Colin: Actually, let's stay on the rant train a minute. Basically, there are three groups of people who watch the Super Bowl. First, you have your actual football fans. We will watch at least part of the Super Bowl every year, whether it is the Rams vs. the Titans or the Bucs vs. the Raiders. It's just part of being a football fan. The second group are the individuals who just love an excuse to get together and eat some food and drink some brews. They could, for the most part, care less about who is playing; they wouldn't know anything about the team anyways. They might know who Peyton Manning or Tom Brady is, but that's about the end of the expertise. The third group are the people who hate football and are there because of a significant other, family and friendships, or just an insatiable desire to watch the commercials. Again, they don't care who is playing. So.... you have one group that will watch regardless, one group that just wants an excuse to party, and one group that hates all football. So, Skip Bayless..... shut up. Seriously, I thought you learned your lesson last time, but I guess not.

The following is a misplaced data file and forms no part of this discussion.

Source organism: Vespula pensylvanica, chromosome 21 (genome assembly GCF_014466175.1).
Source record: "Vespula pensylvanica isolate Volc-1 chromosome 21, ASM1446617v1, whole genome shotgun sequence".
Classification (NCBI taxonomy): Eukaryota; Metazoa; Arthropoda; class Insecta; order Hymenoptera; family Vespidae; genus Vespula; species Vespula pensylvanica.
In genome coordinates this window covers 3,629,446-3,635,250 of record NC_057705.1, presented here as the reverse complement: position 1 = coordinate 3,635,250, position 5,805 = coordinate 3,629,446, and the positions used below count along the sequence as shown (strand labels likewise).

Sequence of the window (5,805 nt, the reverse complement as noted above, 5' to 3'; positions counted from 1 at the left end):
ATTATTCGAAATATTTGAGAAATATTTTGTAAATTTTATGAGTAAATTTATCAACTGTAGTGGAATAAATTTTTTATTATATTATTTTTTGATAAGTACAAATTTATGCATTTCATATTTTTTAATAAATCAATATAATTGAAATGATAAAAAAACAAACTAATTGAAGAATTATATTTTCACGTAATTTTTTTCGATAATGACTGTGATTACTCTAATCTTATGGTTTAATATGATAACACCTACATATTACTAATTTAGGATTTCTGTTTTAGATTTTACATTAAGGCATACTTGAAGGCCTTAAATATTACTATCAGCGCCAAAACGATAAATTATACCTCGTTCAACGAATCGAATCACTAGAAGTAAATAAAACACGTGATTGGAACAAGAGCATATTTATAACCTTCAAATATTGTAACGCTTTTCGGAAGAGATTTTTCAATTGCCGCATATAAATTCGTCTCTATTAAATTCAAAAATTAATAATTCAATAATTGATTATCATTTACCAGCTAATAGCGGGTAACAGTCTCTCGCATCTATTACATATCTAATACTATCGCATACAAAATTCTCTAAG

Much has been made of Pittsburgh's blue collar, in your face, rushing offense. They are supposed to be able to run on anyone at any time. They will "hit us in the mouth" with the run. Of course, this is the same team that has won their games through the air in the playoffs. So let's look more in depth at this "dominant" rushing offense led by the "better than Shaun Alexander" Wee Willie Parker.